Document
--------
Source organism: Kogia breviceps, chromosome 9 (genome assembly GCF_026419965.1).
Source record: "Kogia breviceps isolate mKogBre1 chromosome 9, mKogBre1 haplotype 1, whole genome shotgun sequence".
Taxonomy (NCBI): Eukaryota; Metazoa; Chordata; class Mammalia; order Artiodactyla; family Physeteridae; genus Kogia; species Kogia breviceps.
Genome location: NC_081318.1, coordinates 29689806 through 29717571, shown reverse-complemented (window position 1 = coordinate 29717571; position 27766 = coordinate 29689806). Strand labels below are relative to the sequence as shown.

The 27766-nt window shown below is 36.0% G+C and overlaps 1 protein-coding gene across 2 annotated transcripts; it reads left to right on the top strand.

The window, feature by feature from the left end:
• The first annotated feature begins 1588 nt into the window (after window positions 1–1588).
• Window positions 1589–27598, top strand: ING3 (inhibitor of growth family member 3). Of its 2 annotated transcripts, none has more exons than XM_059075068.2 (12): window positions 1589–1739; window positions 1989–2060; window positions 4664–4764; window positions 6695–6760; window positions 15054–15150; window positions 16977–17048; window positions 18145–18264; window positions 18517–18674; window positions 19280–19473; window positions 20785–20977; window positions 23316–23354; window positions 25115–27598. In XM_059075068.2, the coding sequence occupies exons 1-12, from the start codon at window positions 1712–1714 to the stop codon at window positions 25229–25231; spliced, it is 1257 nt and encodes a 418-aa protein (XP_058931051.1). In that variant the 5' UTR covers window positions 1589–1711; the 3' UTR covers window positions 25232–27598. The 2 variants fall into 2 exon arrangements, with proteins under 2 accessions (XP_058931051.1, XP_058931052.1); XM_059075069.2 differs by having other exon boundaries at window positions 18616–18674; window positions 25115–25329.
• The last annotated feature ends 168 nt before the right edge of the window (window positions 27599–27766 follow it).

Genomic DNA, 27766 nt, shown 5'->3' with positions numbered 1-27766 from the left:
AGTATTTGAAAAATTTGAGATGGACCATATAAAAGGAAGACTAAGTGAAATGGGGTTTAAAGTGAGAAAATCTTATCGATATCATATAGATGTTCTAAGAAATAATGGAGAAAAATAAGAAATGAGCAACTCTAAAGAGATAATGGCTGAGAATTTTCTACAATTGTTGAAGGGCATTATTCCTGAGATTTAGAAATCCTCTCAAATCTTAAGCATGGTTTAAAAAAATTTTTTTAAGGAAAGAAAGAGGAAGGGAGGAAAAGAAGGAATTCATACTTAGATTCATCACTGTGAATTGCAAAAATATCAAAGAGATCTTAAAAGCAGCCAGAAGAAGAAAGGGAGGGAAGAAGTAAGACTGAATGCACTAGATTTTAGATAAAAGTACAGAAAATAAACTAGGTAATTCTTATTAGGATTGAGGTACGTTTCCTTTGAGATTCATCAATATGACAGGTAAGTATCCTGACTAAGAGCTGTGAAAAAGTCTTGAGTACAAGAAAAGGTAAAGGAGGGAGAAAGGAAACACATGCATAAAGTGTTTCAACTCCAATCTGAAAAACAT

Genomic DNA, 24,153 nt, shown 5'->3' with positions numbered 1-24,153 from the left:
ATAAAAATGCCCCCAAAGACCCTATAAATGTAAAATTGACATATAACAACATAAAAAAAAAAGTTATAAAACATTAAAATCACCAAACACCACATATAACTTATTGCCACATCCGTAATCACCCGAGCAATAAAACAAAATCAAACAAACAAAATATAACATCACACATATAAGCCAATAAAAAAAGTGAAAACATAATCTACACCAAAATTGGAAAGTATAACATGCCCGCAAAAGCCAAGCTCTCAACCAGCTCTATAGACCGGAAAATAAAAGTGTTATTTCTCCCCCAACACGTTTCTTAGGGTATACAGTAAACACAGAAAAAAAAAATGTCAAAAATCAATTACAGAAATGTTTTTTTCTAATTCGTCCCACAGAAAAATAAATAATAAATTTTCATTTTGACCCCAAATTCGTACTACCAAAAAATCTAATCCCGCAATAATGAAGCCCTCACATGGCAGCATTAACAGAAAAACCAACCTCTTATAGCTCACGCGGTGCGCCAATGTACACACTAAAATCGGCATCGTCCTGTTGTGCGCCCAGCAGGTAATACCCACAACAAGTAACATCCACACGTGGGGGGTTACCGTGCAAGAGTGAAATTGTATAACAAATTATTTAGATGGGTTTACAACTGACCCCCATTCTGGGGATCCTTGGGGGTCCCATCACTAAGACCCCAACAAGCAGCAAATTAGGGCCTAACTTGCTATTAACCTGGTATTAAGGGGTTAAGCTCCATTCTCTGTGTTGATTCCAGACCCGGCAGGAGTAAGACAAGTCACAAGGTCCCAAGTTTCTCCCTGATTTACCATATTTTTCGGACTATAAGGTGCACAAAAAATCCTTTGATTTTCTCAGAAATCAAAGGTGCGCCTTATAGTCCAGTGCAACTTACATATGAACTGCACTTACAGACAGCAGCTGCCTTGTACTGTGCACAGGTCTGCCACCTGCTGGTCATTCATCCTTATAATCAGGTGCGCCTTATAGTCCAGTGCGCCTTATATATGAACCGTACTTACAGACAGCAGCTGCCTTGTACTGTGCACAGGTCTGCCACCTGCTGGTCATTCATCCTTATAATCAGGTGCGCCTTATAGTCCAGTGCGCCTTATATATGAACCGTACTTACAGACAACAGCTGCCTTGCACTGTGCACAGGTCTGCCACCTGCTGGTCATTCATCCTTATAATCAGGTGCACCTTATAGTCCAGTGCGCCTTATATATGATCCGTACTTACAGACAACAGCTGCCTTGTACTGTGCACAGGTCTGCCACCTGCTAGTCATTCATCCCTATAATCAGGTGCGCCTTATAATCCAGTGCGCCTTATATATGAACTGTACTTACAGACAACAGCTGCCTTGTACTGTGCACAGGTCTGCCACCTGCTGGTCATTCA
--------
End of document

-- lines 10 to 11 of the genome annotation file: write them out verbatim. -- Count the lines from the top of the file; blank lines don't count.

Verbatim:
Genomic DNA, 27766 nt, shown 5'->3' with positions numbered 1-27766 from the left:
AGTATTTGAAAAATTTGAGATGGACCATATAAAAGGAAGACTAAGTGAAATGGGGTTTAAAGTGAGAAAATCTTATCGATATCATATAGATGTTCTAAGAAATAATGGAGAAAAATAAGAAATGAGCAACTCTAAAGAGATAATGGCTGAGAATTTTCTACAATTGTTGAAGGGCATTATTCCTGAGATTTAGAAATCCTCTCAAATCTTAAGCATGGTTTAAAAAAATTTTTTTAAGGAAAGAAAGAGGAAGGGAGGAAAAGAAGGAATTCATACTTAGATTCATCACTGTGAATTGCAAAAATATCAAAGAGATCTTAAAAGCAGCCAGAAGAAGAAAGGGAGGGAAGAAGTAAGACTGAATGCACTAGATTTTAGATAAAAGTACAGAAAATAAACTAGGTAATTCTTATTAGGATTGAGGTACGTTTCCTTTGAGATTCATCAATATGACAGGTAAGTATCCTGACTAAGAGCTGTGAAAAAGTCTTGAGTACAAGAAAAGGTAAAGGAGGGAGAAAGGAAACACATGCATAAAGTGTTTCAACTCCAATCTGAAAAACAT